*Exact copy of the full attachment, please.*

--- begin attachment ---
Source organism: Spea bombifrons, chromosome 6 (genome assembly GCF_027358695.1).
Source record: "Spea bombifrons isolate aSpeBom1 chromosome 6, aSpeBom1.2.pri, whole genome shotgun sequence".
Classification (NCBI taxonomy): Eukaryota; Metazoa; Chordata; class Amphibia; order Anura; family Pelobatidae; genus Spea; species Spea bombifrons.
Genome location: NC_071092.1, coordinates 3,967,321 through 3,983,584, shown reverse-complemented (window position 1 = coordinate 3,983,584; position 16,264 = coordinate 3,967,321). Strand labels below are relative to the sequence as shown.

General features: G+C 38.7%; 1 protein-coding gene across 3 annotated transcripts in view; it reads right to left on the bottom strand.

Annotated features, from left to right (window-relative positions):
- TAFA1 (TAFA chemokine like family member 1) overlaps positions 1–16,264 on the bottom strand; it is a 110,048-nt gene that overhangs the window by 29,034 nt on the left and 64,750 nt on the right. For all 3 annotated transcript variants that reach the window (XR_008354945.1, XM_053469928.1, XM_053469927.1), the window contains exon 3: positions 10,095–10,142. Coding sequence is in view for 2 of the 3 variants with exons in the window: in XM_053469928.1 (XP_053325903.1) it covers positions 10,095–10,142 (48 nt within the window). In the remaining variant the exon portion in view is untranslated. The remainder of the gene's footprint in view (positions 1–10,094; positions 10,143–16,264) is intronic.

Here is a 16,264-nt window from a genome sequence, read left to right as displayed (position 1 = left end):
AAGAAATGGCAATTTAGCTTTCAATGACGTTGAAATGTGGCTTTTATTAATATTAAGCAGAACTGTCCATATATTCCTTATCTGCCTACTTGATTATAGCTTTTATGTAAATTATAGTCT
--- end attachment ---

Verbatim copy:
Source organism: Spea bombifrons, chromosome 6 (genome assembly GCF_027358695.1).
Source record: "Spea bombifrons isolate aSpeBom1 chromosome 6, aSpeBom1.2.pri, whole genome shotgun sequence".
Classification (NCBI taxonomy): Eukaryota; Metazoa; Chordata; class Amphibia; order Anura; family Pelobatidae; genus Spea; species Spea bombifrons.
Genome location: NC_071092.1, coordinates 3,967,321 through 3,983,584, shown reverse-complemented (window position 1 = coordinate 3,983,584; position 16,264 = coordinate 3,967,321). Strand labels below are relative to the sequence as shown.

General features: G+C 38.7%; 1 protein-coding gene across 3 annotated transcripts in view; it reads right to left on the bottom strand.

Annotated features, from left to right (window-relative positions):
- TAFA1 (TAFA chemokine like family member 1) overlaps positions 1–16,264 on the bottom strand; it is a 110,048-nt gene that overhangs the window by 29,034 nt on the left and 64,750 nt on the right. For all 3 annotated transcript variants that reach the window (XR_008354945.1, XM_053469928.1, XM_053469927.1), the window contains exon 3: positions 10,095–10,142. Coding sequence is in view for 2 of the 3 variants with exons in the window: in XM_053469928.1 (XP_053325903.1) it covers positions 10,095–10,142 (48 nt within the window). In the remaining variant the exon portion in view is untranslated. The remainder of the gene's footprint in view (positions 1–10,094; positions 10,143–16,264) is intronic.

Here is a 16,264-nt window from a genome sequence, read left to right as displayed (position 1 = left end):
AAGAAATGGCAATTTAGCTTTCAATGACGTTGAAATGTGGCTTTTATTAATATTAAGCAGAACTGTCCATATATTCCTTATCTGCCTACTTGATTATAGCTTTTATGTAAATTATAGTCT